Words by: Sarah Hagerman
| Those Darlins :: 03.18.10 :: SXSW|
I'd heard vaguely of Yacht going in, and honestly probably would have skipped them if it weren't for the urging of a buddy. Based on the name alone, I had assumed they were going to be more along the lines of some kind of ironic hipster "yacht rock," with boat shoes and Kenny Loggins-style falsettos. Oh how wrong I was. Although they certainly were dressed to the nines, this wasn't no champagne-sipping in the sunshine sail. They laid down a dirty, post-punk, disco ass-shake-a-thon at the Spaceland Day Party at Palm Door. Jona Bechtolt and Claire L. Evans held court at the front of the stage as their band offered up lead-heavy beats and screaming punk aggression. They were the picture of cool as they strutted back and forth, working the crowd into a jumping mess with steely stares and sneers that said, "If you don't dance, someone's gonna get hurt." Evans would twist her mic cord around her body and fiercely pose by the pole in the center of the stage, with a vibe that couldn't help but remind me of Debbie Harry. I could see these cats going over well at Camp Bisco. If you dig !!! or Gossip, climb on board.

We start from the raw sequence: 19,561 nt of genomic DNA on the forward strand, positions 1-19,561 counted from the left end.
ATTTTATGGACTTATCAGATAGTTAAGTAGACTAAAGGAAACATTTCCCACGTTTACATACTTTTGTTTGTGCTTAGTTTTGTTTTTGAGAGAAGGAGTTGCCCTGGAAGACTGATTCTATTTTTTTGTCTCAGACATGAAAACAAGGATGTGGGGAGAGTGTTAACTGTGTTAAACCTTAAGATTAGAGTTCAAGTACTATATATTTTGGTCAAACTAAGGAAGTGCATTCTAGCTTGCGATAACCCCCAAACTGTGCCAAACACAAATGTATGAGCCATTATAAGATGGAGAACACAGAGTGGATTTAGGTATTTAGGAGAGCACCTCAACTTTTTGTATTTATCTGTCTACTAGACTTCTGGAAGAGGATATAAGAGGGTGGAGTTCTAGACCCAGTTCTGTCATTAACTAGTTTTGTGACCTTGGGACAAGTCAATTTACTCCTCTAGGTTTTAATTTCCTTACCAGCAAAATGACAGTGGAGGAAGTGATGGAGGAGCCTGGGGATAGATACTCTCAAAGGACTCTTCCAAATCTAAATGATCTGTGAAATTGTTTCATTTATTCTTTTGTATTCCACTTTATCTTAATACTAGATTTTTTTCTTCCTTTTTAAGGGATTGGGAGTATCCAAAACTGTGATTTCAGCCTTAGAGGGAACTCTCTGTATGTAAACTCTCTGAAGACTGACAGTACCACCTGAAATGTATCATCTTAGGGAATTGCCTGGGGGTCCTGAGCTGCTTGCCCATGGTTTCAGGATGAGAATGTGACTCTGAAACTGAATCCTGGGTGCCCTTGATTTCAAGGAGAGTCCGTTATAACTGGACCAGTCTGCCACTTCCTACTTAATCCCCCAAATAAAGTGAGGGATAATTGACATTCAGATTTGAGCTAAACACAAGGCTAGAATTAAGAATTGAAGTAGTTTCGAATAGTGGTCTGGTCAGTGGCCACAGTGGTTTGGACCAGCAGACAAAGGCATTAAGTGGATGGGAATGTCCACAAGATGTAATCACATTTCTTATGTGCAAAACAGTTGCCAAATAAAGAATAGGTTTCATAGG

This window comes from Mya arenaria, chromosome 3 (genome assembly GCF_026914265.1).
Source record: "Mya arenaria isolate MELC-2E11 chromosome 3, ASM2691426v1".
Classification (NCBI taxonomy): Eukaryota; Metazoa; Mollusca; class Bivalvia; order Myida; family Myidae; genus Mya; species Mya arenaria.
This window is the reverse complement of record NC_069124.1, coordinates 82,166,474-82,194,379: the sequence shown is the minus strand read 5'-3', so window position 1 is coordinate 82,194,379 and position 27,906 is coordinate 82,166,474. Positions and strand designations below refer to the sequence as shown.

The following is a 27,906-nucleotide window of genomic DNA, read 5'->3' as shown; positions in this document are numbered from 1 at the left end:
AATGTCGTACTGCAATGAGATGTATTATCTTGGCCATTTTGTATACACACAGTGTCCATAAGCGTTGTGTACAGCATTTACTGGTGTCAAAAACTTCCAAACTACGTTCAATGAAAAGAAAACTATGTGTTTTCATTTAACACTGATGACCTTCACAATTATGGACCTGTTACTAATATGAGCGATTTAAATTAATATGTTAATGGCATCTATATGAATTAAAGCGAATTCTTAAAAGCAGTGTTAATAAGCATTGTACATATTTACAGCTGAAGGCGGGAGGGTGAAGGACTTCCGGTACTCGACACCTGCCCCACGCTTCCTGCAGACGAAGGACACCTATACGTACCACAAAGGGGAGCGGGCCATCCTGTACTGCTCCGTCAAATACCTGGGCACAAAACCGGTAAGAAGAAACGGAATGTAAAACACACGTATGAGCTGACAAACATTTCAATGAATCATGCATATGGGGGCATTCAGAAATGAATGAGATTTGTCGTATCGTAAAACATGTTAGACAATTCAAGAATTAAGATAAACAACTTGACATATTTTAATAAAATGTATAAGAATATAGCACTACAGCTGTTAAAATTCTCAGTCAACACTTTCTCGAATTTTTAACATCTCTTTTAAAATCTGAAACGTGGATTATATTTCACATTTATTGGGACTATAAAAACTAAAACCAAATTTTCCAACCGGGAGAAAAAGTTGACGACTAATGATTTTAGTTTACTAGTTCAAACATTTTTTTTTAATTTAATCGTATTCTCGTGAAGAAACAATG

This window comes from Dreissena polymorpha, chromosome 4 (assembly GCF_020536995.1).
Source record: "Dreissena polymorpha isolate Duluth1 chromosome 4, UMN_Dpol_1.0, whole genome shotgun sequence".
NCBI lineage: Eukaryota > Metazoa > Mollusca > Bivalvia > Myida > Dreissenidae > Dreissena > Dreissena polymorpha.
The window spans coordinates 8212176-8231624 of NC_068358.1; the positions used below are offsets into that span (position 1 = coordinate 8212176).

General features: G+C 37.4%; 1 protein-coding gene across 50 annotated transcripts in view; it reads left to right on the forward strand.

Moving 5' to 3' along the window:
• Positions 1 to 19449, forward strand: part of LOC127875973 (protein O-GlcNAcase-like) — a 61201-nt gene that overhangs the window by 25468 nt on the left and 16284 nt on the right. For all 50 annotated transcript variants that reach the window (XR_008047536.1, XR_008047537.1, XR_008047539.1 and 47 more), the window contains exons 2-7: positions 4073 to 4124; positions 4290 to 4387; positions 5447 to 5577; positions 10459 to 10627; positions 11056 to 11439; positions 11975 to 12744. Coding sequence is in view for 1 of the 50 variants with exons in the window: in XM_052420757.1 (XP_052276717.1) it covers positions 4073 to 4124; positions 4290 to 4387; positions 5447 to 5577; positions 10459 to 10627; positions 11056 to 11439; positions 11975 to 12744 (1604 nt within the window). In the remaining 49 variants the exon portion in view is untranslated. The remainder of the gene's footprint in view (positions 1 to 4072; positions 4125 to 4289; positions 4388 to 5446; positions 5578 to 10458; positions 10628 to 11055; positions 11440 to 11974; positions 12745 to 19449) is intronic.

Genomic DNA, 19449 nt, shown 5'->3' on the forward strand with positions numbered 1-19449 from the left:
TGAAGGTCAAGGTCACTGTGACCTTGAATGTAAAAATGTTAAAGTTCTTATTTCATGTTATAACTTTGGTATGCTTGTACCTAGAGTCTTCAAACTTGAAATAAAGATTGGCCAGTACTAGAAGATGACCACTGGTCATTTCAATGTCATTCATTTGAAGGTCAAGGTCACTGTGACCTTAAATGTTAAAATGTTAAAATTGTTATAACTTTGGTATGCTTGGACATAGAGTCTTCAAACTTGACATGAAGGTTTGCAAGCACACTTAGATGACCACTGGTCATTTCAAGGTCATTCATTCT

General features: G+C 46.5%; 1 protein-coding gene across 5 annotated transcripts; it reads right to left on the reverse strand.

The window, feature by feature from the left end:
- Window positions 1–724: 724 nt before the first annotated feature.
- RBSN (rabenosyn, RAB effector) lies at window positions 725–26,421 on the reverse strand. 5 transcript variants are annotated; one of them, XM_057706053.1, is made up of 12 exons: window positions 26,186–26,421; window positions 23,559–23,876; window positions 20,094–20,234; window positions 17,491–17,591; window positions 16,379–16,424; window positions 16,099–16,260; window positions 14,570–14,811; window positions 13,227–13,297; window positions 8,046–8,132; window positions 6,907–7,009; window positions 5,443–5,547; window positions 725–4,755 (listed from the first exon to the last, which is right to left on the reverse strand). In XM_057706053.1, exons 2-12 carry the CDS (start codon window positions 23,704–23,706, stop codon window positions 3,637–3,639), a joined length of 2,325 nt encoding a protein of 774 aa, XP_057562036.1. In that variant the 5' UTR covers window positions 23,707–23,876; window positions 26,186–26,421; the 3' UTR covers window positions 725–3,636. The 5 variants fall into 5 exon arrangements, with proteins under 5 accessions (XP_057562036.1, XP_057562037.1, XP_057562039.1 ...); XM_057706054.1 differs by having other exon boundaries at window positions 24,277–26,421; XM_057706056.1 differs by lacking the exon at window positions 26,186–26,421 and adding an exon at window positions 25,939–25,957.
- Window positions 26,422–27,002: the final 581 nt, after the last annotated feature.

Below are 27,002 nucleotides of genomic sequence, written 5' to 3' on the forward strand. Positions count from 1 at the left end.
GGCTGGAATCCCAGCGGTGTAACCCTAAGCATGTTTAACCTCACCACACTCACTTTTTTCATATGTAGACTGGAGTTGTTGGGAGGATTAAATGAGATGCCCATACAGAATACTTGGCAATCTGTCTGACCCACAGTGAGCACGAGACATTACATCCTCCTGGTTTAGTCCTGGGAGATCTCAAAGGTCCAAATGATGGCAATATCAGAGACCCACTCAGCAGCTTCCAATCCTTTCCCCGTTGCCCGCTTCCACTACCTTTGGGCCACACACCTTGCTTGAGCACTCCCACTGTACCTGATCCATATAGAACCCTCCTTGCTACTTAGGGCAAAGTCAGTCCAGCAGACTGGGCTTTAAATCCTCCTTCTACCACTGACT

Heaving and buckling with the weight of sardine-packed jumping bodies, the narrow side porch of the Palm Door (which was serving as a makeshift second stage) threatened to give way during Fool's Gold's early evening set. This band puts on a tribal, tropical dance party that grabs your sweaty hand and drags you into a conga line. They really stretched out, too, moving between blasting sax funk and tight drumming with snappy ease, keeping those floorboards quaking under their brilliant shine.
The Entrance Band
The setting for the stacked lineup at Kayceman's Treehouse Party felt like an awesome little secret, set high above the rumble of 6th Street below. As the hot midday sun beat down on our heads at the upstairs patio at Cheers shot bar, Entrance Band melted our brains. Playing psychedelic scattershot guitar like Hendrix (he even busted out the behind-the-head move), frontman Guy Blakeslee had the rock star thing down to a science. Pure organic chemistry, as badass bassist Paz Lenchantin crushed the low end and drummer Derek James seemed hypnotized behind his wall of hair. Drawing out washes of feedback while bent over their instruments, Blakeslee and Lenchantin looked about ready to fold up and meld with the stage. They rose up, to end the set with a tremendous roar. Note to self: earplugs exist for a reason.